Report Shows Support for Serving Youth Charged With Violent Offenses in the Community

Posted September 12, 2018, By the Annie E. Casey Foundation

Young people often are served best in the community, not in juvenile incarceration.

A new report shows that victims of crime broadly support serving the majority of justice-involved youth in the community — including those charged with violent offenses — and it recommends ways to expand community-based options while preserving public safety.

Smart, Safe, and Fair: Strategies to Prevent Violence, Heal Victims of Crime, and Reduce Racial Inequality, produced by the Justice Policy Institute and the National Center for Victims of Crime, echoes growing agreement in the juvenile justice field that reforms fall short when community-based alternatives are available only to youth who commit nonviolent offenses.

Supported in part by the Casey Foundation, the report found that victims of crime and juvenile justice advocates agreed that community-based approaches should hold youth accountable while offering effective interventions, meeting the needs of victims of crime and keeping communities safe.

Consensus is growing in the United States that community-based responses can be more effective — both in terms of addressing needs and protecting public safety — than relying on confinement as a response to youth crime. Many jurisdictions, however, stop short of extending community-based services to youth involved in violent crimes. The report notes that placing such barriers on community-based interventions increases racial and ethnic disparities, as youth of color often already face systemic challenges that result in greater police contact and less access to diversionary options.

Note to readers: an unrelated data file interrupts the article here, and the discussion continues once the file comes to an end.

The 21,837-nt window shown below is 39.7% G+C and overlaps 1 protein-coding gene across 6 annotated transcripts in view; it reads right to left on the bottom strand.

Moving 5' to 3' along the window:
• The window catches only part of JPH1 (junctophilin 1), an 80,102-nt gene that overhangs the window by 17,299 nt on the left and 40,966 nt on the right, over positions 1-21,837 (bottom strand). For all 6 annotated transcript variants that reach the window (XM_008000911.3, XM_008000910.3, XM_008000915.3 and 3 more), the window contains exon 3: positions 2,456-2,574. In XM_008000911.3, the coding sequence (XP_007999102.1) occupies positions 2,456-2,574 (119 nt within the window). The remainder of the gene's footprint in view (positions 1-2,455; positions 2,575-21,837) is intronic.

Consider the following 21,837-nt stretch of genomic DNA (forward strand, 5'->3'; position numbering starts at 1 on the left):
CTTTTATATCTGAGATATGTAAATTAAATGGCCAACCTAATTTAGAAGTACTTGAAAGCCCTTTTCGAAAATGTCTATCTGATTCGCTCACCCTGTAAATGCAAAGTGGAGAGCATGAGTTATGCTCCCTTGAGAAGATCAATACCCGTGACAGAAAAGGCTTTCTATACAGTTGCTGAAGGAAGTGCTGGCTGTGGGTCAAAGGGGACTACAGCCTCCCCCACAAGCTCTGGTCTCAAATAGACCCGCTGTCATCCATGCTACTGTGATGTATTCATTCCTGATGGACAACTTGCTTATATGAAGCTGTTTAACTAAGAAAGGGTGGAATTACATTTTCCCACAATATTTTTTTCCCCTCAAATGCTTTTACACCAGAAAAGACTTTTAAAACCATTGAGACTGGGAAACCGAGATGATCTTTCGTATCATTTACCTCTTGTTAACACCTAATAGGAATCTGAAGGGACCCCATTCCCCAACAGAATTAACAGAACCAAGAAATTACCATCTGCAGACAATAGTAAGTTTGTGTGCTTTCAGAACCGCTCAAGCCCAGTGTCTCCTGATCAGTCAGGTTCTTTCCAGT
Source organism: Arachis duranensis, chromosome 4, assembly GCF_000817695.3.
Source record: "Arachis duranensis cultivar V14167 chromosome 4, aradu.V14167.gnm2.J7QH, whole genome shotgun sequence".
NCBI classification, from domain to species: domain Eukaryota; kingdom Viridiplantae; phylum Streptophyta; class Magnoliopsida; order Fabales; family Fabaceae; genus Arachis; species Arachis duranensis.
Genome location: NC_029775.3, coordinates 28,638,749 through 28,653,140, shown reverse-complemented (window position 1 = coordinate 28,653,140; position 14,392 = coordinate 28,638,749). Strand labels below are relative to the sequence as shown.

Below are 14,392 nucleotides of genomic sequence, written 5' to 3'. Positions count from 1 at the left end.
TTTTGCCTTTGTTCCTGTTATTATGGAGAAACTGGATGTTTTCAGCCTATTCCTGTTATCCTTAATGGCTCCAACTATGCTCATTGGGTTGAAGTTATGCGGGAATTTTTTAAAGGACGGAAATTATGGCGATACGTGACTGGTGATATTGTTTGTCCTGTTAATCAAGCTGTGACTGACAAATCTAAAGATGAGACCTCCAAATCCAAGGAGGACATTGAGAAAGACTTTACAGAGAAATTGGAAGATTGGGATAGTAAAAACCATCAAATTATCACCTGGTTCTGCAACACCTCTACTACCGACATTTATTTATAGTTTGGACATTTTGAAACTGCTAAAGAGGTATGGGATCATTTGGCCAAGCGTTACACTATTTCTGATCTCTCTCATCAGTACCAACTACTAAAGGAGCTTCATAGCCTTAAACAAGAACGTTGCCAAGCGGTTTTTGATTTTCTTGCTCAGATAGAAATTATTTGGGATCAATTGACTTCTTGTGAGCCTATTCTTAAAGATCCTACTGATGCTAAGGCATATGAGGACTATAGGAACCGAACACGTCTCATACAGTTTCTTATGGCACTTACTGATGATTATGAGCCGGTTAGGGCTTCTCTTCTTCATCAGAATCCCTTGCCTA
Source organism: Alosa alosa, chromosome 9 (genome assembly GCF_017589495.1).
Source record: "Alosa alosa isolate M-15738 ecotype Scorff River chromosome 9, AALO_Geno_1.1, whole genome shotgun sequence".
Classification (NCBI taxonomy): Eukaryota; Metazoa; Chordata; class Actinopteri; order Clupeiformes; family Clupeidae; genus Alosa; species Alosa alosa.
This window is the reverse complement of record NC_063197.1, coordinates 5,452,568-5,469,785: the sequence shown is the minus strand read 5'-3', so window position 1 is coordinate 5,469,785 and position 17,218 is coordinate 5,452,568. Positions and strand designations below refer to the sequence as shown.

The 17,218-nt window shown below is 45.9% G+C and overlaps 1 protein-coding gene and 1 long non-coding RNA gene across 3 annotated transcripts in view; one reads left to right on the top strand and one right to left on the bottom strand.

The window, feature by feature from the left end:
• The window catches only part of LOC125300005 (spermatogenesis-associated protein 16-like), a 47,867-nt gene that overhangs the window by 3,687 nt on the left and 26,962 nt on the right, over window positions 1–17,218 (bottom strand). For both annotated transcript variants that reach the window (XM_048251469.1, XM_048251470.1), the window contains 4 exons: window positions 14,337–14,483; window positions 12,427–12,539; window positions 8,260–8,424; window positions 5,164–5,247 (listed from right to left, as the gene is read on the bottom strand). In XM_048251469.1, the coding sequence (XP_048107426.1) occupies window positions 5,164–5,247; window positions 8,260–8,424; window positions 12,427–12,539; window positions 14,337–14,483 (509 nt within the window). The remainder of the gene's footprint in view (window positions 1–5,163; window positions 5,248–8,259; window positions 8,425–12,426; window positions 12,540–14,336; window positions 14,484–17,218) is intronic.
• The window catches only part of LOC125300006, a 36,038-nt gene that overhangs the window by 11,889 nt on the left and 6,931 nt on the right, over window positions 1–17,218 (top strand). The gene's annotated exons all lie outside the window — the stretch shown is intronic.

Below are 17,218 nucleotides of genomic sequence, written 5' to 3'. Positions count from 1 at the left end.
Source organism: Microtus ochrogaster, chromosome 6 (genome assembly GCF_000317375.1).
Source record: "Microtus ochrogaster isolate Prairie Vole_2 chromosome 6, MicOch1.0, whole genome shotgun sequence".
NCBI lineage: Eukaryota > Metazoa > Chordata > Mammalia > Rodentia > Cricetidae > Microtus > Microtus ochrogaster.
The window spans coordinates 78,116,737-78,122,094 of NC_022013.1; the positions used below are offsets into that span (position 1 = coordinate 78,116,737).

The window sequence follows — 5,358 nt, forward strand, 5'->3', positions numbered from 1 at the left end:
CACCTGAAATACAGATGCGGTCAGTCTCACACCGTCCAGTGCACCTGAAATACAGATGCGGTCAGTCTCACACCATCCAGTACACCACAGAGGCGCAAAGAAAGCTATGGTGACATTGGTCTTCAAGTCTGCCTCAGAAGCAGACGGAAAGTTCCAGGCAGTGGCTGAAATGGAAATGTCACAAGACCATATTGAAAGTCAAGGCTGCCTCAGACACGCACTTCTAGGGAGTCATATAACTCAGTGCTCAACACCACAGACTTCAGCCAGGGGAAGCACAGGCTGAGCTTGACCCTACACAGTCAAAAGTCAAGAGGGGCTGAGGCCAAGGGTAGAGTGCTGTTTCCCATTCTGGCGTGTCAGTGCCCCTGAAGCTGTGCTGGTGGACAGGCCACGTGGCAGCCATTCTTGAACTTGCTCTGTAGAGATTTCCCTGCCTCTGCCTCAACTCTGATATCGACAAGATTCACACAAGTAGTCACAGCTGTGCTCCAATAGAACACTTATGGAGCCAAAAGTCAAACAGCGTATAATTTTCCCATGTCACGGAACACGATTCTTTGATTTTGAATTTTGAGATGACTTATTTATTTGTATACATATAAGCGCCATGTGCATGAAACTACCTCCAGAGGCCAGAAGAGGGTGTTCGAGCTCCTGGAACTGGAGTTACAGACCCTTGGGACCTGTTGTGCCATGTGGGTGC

Based on its findings, Smart, Safe, and Fair recommends:

  • Expanding efforts to address the harm caused by crime in underserved communities — for example, increasing services to address trauma experienced by young people of color who are victims of crime.
  • Stepping up investments in approaches that address the needs of young people involved in violent crime and reduce the harm caused by violent crime.
  • Acknowledging that juvenile justice systems need to demonstrate accountability, share information and help crime victims.

The report emphasizes that all young people in the juvenile justice system, regardless of the offense with which they are charged, should receive developmentally appropriate care that engages their families and connects them to their communities.

Smart, Safe, and Fair dovetails with the Casey Foundation’s efforts to safely and significantly reduce out-of-home placement across the country, especially for youth of color. During a plenary at the annual conference of the National Center for Victims of Crime, Casey President and CEO Patrick McCarthy said that the report "honestly confronts the simple fact that what we are now doing is not working.

“It is not working for victims of crime. It is not working for communities. It is not working for the young people who are incarcerated," McCarthy said. “Instead, the report offers common-sense, evidence-based examples of approaches that can work more effectively.”

Read the Smart, Safe, and Fair executive summary and full report.

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